Mises Institute

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Mises Institute
Mises Institute.jpg
Founder(s)Lew Rockwell, Murray Rothbard, Burton Blumert, Henry Hazlitt
Established1982; 38 years ago (1982)
FocusEconomics education, Austrian economics, libertarianism
Faculty350+[1]
Staff21
Key peopleLew Rockwell (Chairman)
Jeff Deist (President)
Joseph Salerno (Editor
Quarterly Journal of Austrian Economics)
BudgetRevenue: $4,200,056
Expenses: $4,165,289
(FYE 2017)[2]
Location, ,
United States
Websitemises.org

The Ludwig von Mises Institute for Austrian Economics, or Mises Institute, is a nonprofit think-tank located in Auburn, Alabama, United States.[3] It is named after Austrian School economist Ludwig von Mises (1881–1973).

The Mises Institute was founded in 1982 by Lew Rockwell, Burton Blumert, and Murray Rothbard, following a split between the Cato Institute and Rothbard, who had been one of the founders of the Cato Institute, and was funded by Ron Paul.[4]

Background and location[edit]

Further information: Split among the contemporary Austrian School

The Ludwig von Mises Institute was established in 1982 in the wake of a dispute which occurred in the early 1980s between Murray Rothbard and the Cato Institute, another libertarian organization co-founded by Rothbard.

Early after its founding, the Mises Institute was located at the business department offices of Auburn University, and relocated nearby to its current site in 1998. According to the Wall Street Journal, the South is a "natural home" for the Institute, as "Southerners have always been distrustful of government," with the founding of the Institute making the "Heart of Dixie a wellspring of sensible economic thinking."[4]

Views espoused by founders and organization scholars[edit]

The Institute is founded in Misesian praxeology ('the logic of action'), that holds that economic science is a deductive science rather than an empirical science. Developed by Ludwig von Mises, following the Methodenstreit opened by Carl Menger, it is a self-conscious opposition to the mathematical modeling and hypothesis-testing used to justify knowledge in neoclassical economics. Externally, this economic method usually is considered a form of heterodox economics.[5]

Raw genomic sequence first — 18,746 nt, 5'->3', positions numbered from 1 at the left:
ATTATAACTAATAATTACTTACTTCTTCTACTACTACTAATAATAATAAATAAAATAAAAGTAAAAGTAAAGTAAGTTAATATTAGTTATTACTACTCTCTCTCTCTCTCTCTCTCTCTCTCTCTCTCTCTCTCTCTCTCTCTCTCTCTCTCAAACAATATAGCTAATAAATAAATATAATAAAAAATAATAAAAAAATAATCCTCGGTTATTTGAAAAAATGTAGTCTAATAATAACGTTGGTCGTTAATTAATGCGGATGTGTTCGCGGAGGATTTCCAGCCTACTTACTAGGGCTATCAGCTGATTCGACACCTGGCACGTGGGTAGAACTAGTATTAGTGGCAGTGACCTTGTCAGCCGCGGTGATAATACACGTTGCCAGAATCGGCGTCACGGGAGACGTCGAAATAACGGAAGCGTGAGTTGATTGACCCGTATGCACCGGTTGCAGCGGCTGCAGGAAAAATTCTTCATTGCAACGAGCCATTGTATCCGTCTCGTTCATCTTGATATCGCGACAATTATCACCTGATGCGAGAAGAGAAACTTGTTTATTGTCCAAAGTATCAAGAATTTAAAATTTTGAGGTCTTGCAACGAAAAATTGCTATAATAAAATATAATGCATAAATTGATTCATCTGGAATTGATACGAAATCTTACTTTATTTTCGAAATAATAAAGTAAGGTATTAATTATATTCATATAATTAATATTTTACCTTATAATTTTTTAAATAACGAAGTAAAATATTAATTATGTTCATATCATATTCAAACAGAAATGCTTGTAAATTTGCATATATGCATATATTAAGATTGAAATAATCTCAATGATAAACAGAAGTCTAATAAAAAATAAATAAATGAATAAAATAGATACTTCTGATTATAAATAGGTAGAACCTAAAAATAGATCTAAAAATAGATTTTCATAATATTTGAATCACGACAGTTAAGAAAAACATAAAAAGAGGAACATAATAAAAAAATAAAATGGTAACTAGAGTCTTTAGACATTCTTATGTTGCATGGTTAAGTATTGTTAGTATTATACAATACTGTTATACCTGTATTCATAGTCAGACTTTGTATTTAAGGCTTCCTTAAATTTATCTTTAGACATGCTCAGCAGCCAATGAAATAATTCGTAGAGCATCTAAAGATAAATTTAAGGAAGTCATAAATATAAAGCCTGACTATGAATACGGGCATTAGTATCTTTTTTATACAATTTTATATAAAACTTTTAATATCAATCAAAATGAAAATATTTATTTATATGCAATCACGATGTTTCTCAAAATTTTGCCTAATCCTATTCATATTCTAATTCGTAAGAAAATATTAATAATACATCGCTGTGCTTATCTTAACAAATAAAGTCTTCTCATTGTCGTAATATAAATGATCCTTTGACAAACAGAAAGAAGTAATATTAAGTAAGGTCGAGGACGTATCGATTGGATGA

Criticisms[edit]

The Mises Institute has been criticized by some libertarians for the adoption of paleolibertarian and right-wing cultural views by some of its leading figures, on topics such as race, immigration, and the presidential campaign of Donald Trump.[6]

A 2000 "Intelligence Report" by the Southern Poverty Law Center categorized the Institute as Neo-Confederate, "devoted to a radical libertarian view of government and economics."[7]

In 2003, Chip Berlet of the Southern Poverty Law Center described the Mises Institute as "a major center promoting libertarian political theory and the Austrian School of free market economics", also noting Rothbard's opposition to child labor laws and the anti-immigrant views of other Institute scholars.[8]

In 2017, the president of the Mises Institute, Jeff Deist, gave a speech at the Mises University conference, where in his concluding remarks he stated that the ideas of "blood and soil and God and nation still matter to people".[9] Deist's use of the phrase blood and soil, originally used by the Nazi party as a call for racial nationalism, was alleged by some to be an explicit signal to Neo-Nazi's and other white nationalist groups. [10] In particular, Nicholas Sarwark and Arvin Vohra, then the chair and vice-chair of the United States Libertarian Party, condemned Deist's speech, with Vohra stating that "the Mises Institute has been turned into a sales funnel for the White Nationalist branch of the Alt Right". Vohra further accused the Mises Institute as a whole of being "authoritarian, racist, nazi".[11]

Publications[edit]

Quarterly Journal of Austrian Economics

The Mises Institute makes available a large number of books, journal articles, and other writings online, and archives various writings on its website. Its Quarterly Journal of Austrian Economics discusses Austrian economics. It published the Journal of Libertarian Studies from 1977 to 2008.

Notable faculty[edit]

Notable figures affiliated with the Mises Institute include:[12][non-primary source needed]

See also[edit]

References[edit]

  1. ^ "Mises Academy:What Is The Mises Institute; What We Do". June 18, 2014.
  2. ^ "Mises Institute in Charity Navigator". Charity Navigator. Retrieved June 5, 2019.
  3. ^ Sam Tanenhaus and Jim Rutenberg (January 25, 2014). "Rand Paul's Mixed Inheritance". New York Times. Retrieved February 20, 2014.
  4. ^ a b Wingfield, Kyle. "Auburnomics: Von Mises finds a sweet home in Alabama." Wall Street Journal. August 11, 2006. [1]
  5. ^ Lee, Frederic S.; Cronin, Bruce C.; McConnell, Scott; Dean, Erik (2010). "Research Quality Rankings of Heterodox Economic Journals in a Contested Discipline". American Journal of Economics and Sociology. 69 (5): 1409–1452. doi:10.1111/j.1536-7150.2010.00751.x.
  6. ^ Paul Disowns Extremists’ Views but Doesn’t Disavow the Support. New York Times
  7. ^ "The Neo-Confederates". Intelligence Report. Southern Poverty Law Center. Summer 2000.
  8. ^ Berlet, Chip (Summer 2003). "Into the Mainstream". Intelligence Report. Southern Poverty Law Center. Retrieved September 24, 2013.
  9. ^ "For a New Libertarian".
  10. ^ Austrian Economics: A Gateway to Extremism, retrieved August 31, 2020
  11. ^ [2]
  12. ^ "Faculty Members" Ludwig von Mises Institute
  13. ^ Peter Klein, Baylor University's Hankamer School of Business. Retrieved 22 December 2017
  14. ^ "Senior Fellows, Faculty Members, and Staff." Ludwig von Mises Institute

External links[edit]

Coordinates: 32°36′24″N 85°29′28″W / 32.60667°N 85.49111°W / 32.60667; -85.49111